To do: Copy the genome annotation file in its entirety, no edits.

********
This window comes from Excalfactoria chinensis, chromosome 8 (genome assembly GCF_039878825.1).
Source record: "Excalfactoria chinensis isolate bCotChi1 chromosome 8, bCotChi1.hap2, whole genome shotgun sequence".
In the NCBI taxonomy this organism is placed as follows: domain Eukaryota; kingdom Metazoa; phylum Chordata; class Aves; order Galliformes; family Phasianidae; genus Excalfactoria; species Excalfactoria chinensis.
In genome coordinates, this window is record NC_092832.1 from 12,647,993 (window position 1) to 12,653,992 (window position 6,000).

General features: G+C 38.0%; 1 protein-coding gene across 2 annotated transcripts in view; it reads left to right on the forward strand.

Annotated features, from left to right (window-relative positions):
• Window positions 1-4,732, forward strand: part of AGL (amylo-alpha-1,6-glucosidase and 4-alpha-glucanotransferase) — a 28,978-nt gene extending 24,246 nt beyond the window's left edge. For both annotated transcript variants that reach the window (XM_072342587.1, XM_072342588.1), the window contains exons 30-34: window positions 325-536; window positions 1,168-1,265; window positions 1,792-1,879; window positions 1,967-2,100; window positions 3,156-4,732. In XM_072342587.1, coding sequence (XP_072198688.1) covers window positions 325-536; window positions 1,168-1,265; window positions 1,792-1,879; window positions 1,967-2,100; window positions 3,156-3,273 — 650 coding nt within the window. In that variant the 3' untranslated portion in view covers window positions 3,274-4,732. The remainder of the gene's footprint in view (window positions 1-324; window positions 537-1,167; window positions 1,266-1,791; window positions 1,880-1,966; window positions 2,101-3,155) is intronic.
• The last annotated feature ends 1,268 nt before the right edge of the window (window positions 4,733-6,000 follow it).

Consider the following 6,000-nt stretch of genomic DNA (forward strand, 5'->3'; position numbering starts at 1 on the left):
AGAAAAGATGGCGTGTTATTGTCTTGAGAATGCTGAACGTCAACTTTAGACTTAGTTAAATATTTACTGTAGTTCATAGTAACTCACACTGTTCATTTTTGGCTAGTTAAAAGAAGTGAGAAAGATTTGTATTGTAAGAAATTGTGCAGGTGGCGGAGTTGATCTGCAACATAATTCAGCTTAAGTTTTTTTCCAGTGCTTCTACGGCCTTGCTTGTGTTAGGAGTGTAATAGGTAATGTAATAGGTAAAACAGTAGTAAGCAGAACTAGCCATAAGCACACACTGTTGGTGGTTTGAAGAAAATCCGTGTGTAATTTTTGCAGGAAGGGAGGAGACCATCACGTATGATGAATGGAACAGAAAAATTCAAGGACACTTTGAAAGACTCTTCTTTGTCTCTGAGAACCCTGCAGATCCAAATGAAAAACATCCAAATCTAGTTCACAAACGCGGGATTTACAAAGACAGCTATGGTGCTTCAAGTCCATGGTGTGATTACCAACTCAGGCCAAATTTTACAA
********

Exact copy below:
This window comes from Excalfactoria chinensis, chromosome 8 (genome assembly GCF_039878825.1).
Source record: "Excalfactoria chinensis isolate bCotChi1 chromosome 8, bCotChi1.hap2, whole genome shotgun sequence".
In the NCBI taxonomy this organism is placed as follows: domain Eukaryota; kingdom Metazoa; phylum Chordata; class Aves; order Galliformes; family Phasianidae; genus Excalfactoria; species Excalfactoria chinensis.
In genome coordinates, this window is record NC_092832.1 from 12,647,993 (window position 1) to 12,653,992 (window position 6,000).

General features: G+C 38.0%; 1 protein-coding gene across 2 annotated transcripts in view; it reads left to right on the forward strand.

Annotated features, from left to right (window-relative positions):
• Window positions 1-4,732, forward strand: part of AGL (amylo-alpha-1,6-glucosidase and 4-alpha-glucanotransferase) — a 28,978-nt gene extending 24,246 nt beyond the window's left edge. For both annotated transcript variants that reach the window (XM_072342587.1, XM_072342588.1), the window contains exons 30-34: window positions 325-536; window positions 1,168-1,265; window positions 1,792-1,879; window positions 1,967-2,100; window positions 3,156-4,732. In XM_072342587.1, coding sequence (XP_072198688.1) covers window positions 325-536; window positions 1,168-1,265; window positions 1,792-1,879; window positions 1,967-2,100; window positions 3,156-3,273 — 650 coding nt within the window. In that variant the 3' untranslated portion in view covers window positions 3,274-4,732. The remainder of the gene's footprint in view (window positions 1-324; window positions 537-1,167; window positions 1,266-1,791; window positions 1,880-1,966; window positions 2,101-3,155) is intronic.
• The last annotated feature ends 1,268 nt before the right edge of the window (window positions 4,733-6,000 follow it).

Consider the following 6,000-nt stretch of genomic DNA (forward strand, 5'->3'; position numbering starts at 1 on the left):
AGAAAAGATGGCGTGTTATTGTCTTGAGAATGCTGAACGTCAACTTTAGACTTAGTTAAATATTTACTGTAGTTCATAGTAACTCACACTGTTCATTTTTGGCTAGTTAAAAGAAGTGAGAAAGATTTGTATTGTAAGAAATTGTGCAGGTGGCGGAGTTGATCTGCAACATAATTCAGCTTAAGTTTTTTTCCAGTGCTTCTACGGCCTTGCTTGTGTTAGGAGTGTAATAGGTAATGTAATAGGTAAAACAGTAGTAAGCAGAACTAGCCATAAGCACACACTGTTGGTGGTTTGAAGAAAATCCGTGTGTAATTTTTGCAGGAAGGGAGGAGACCATCACGTATGATGAATGGAACAGAAAAATTCAAGGACACTTTGAAAGACTCTTCTTTGTCTCTGAGAACCCTGCAGATCCAAATGAAAAACATCCAAATCTAGTTCACAAACGCGGGATTTACAAAGACAGCTATGGTGCTTCAAGTCCATGGTGTGATTACCAACTCAGGCCAAATTTTACAA